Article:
Pileated Woodpeckers are widespread in the eastern half of the Contiguous United States. They occur from Florida in the southeast to Eastern Texas in the Southwest.
Moving north, these unmistakable birds live all the way to the Canadian border in New England and across to Minnesota in the Midwest.
Pileated Woodpeckers occur in most of the eastern states but are scarce or absent from large parts of southern Midwestern states like Iowa, Illinois, Indiana, and Ohio.
In the West, the Pileated Woodpecker range sweeps south out of Canada, extending through Washington, Montana, Idaho, Oregon, and California.
Pileated Woodpeckers have a wide geographic range in the Lower 48
Pileated Woodpeckers occur across Southern Canada from the west coast to the east. Look out for them in the following provinces:
Pileated Woodpeckers may have a wide distribution, but they have some specific habitat requirements within their range. Keep reading to learn which habitats they prefer.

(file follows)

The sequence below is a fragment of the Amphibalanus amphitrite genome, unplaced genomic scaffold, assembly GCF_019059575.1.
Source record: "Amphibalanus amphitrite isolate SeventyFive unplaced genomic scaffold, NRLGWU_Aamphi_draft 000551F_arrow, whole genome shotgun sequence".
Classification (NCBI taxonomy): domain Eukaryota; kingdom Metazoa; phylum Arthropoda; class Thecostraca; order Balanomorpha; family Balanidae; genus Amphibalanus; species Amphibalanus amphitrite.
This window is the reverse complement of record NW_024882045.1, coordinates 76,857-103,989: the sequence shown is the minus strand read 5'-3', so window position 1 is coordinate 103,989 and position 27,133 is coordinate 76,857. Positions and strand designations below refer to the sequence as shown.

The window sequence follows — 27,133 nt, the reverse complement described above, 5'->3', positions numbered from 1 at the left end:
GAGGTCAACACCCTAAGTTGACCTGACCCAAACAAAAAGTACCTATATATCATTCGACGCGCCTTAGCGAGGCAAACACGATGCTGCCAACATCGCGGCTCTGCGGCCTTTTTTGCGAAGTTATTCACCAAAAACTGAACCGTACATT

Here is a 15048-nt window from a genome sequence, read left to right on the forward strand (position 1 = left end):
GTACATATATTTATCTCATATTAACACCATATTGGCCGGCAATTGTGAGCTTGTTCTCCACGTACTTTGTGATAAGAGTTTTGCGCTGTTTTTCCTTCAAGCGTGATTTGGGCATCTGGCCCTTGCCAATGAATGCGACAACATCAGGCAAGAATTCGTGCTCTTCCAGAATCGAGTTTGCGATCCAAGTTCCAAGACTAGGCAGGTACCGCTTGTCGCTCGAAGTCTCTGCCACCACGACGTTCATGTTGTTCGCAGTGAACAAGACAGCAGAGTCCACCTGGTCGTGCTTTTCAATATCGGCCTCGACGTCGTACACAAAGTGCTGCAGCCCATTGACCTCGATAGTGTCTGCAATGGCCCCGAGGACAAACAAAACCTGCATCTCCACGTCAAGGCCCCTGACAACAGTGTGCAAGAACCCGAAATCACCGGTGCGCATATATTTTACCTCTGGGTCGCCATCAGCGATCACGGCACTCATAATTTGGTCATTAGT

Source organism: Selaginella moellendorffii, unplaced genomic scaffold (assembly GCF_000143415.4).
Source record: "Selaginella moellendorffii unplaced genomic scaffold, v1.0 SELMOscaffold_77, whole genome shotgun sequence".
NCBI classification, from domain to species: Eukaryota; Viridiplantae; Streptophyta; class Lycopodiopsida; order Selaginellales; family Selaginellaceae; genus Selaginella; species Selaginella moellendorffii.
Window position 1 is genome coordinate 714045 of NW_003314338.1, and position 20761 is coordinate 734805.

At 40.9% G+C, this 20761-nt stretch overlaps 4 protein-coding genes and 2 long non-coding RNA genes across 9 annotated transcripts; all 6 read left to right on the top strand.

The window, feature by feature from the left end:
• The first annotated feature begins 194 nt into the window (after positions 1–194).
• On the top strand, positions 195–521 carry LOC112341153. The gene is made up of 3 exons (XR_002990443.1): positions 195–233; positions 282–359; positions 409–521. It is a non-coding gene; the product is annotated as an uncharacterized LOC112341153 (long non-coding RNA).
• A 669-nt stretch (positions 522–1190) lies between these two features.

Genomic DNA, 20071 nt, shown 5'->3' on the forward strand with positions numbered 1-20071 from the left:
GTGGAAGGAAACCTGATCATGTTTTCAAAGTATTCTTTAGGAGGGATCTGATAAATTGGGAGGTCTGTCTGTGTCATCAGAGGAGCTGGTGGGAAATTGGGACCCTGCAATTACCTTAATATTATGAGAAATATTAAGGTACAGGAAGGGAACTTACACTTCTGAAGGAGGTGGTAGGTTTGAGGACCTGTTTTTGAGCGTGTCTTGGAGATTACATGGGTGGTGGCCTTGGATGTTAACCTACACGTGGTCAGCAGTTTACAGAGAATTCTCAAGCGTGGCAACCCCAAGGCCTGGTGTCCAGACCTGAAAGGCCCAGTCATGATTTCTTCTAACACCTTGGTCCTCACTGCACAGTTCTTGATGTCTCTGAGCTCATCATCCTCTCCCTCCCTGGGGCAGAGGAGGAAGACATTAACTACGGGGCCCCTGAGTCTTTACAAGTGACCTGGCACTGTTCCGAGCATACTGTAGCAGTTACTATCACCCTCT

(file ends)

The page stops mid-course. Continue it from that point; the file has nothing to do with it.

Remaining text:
Male Pileated Woodpecker pecking at a tree
Pileated Woodpeckers occur in many types of mature deciduous and mixed coniferous forests. They will also use young forests if they include some large, old trees. Pileated Woodpeckers adapt readily to suburban areas with mature tree growth. Some even visit backyard bird feeders.
Typical Pileated Woodpecker Habitats:
These large Woodpeckers look for dead snags or living trees affected by fungi that rot their heartwood. These trees are home to their principal food sources, ants and beetle larvae. Snags and partially rotted trees are also easier to excavate for roosting and nesting chambers.
Pileated Woodpeckers occur in many types of mature deciduous and mixed coniferous forests